It has been an active off-season for the high school football coaching fraternity. The latest news came when Lenape’s Tim McAneney announced his resignation.
It’s hard to remember a time when more high profile coaches have stepped down.
Here is the list of football coaches who have resigned after this season.
West Deptford Clyde Folsom
Cherokee P.J. Mehigan
Cherry Hill East Tom Coen
Glassboro Mark Maccarone
Collingswood Jack McConnell
Pemberton John Rosnick
Washington Township Lamont Robinson
Lenape Tim McAneney
McAneney was named the South Jersey coach of the year by The Philadelphia Inquirer after guiding Lenape to an 11-1 record and its first ever South Jersey Group 4 title.
Since the advent of South Jersey playoffs in 1974, Lenape has appeared in the championship twice, both under McAneney. In 2016 the Indians lost in the SJ Group 4 final to Timber Creek.
This ended a highly successful tenue at Lenape for McAneney, who went 51-24 in seven seasons.
McAneney said that he is stepping down to spend more time with his family.
“It’s time to be a better Dad,” he said in a text message.
As we have stated countless times, coaching high school football is a 12-month job There is very little down time. Teams often start weight room workouts in December and once school ends in June, football teams are usually practicing and are in the weight room.
McAneney has coached at three high school and brought success to all three, but at Lenape he turned the Indians into a certified power.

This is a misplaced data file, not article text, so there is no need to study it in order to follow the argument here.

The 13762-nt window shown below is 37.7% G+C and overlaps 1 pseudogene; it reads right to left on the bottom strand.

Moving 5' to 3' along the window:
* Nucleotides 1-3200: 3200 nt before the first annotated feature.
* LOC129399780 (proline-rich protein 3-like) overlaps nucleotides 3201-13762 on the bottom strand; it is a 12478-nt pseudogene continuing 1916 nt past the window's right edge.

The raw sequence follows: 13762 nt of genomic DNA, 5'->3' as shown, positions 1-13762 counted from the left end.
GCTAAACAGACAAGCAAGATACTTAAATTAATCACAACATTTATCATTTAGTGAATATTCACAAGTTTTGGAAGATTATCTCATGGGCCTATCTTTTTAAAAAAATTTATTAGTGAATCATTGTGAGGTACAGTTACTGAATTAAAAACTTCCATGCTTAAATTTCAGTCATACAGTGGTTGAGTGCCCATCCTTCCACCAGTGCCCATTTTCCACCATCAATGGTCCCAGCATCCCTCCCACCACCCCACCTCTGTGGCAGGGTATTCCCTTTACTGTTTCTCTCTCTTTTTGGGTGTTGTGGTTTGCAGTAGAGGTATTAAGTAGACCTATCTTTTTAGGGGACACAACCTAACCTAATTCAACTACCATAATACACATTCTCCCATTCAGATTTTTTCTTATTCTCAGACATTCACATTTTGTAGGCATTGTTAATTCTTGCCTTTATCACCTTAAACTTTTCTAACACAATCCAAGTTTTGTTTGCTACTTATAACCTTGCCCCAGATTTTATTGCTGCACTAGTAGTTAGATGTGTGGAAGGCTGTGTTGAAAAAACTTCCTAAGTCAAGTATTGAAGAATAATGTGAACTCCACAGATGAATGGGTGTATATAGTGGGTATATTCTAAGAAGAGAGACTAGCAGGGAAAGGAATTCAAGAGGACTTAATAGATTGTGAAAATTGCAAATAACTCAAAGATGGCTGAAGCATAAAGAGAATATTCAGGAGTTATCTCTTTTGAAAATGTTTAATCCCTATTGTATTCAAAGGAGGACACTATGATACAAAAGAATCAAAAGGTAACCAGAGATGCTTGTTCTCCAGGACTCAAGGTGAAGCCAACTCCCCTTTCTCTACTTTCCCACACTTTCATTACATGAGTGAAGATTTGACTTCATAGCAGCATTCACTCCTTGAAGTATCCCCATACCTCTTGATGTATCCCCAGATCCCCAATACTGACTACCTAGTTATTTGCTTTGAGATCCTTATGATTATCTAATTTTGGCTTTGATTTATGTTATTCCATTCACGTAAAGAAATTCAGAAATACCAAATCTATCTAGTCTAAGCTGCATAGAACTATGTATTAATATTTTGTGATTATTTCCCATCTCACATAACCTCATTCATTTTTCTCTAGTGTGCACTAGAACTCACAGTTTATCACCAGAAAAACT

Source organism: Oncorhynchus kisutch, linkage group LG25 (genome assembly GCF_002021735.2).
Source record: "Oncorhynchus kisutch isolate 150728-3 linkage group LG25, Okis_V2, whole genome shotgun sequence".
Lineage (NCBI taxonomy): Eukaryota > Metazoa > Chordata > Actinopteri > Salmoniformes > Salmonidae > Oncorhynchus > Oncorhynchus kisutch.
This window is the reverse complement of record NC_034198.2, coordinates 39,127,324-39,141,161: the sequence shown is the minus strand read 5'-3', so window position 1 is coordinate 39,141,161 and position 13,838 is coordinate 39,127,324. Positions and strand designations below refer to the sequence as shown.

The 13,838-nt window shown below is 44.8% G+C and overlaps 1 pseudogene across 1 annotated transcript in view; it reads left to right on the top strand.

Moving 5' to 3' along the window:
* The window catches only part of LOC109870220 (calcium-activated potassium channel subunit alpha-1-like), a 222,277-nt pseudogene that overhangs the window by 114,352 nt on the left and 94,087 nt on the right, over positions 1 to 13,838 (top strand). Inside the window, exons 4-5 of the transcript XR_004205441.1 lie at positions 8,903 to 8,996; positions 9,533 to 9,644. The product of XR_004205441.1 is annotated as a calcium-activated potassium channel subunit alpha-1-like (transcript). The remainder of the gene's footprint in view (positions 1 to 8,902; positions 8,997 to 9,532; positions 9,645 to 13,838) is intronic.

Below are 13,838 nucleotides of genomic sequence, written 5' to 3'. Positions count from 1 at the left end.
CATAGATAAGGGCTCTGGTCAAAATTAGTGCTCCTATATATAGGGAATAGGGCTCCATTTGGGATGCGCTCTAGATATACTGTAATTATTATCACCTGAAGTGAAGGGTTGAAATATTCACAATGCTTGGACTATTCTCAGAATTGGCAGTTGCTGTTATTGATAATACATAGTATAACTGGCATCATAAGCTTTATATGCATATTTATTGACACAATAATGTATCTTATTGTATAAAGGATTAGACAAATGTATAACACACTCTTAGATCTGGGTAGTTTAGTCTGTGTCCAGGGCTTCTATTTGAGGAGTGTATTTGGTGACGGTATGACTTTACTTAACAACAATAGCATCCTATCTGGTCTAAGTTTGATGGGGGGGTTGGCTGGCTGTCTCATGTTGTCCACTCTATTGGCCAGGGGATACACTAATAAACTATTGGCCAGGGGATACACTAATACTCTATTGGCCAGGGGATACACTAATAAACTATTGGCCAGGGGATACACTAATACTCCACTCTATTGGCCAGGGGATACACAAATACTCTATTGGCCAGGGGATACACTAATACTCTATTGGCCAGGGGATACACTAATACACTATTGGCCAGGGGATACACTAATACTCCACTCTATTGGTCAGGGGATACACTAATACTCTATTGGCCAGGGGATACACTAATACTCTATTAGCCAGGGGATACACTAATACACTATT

The three years prior to McAneney taking over, the Indians won a total of just seven games. It took McAneney sometime to implement his program. In fact Lenape went 4-6 in each of his first three seasons. Yet in the last four years, Lenape has been 39-6, capped by consecutive 11-1 seasons.
"Coach McAneney has maintained the highest level of dedication to the student-athletes of Lenape High School and we thank him for his effort, hard work, and commitment to the school community these past seven years,” said Athletic Director Brian Laddey in a statement released by the school. “We are appreciative of the character and leadership lessons he provided to our student-athletes and wish him the best in his future endeavors.”
It wouldn’t be surprising if McAneney one day returned to coaching. His father, the late Vince McAneney was one of the greatest coaches in South Jersey history, presiding over several Pennsauken powerhouses.
Tim McAneney has often talked about how much influence his father had on his coaching career. Both McAneney had a special way of dealing with players, in addition to an immense knowledge of the game.
Lenape will no doubt miss McAneney, but as Laddy mentioned, the school appreciates all he brought to the program.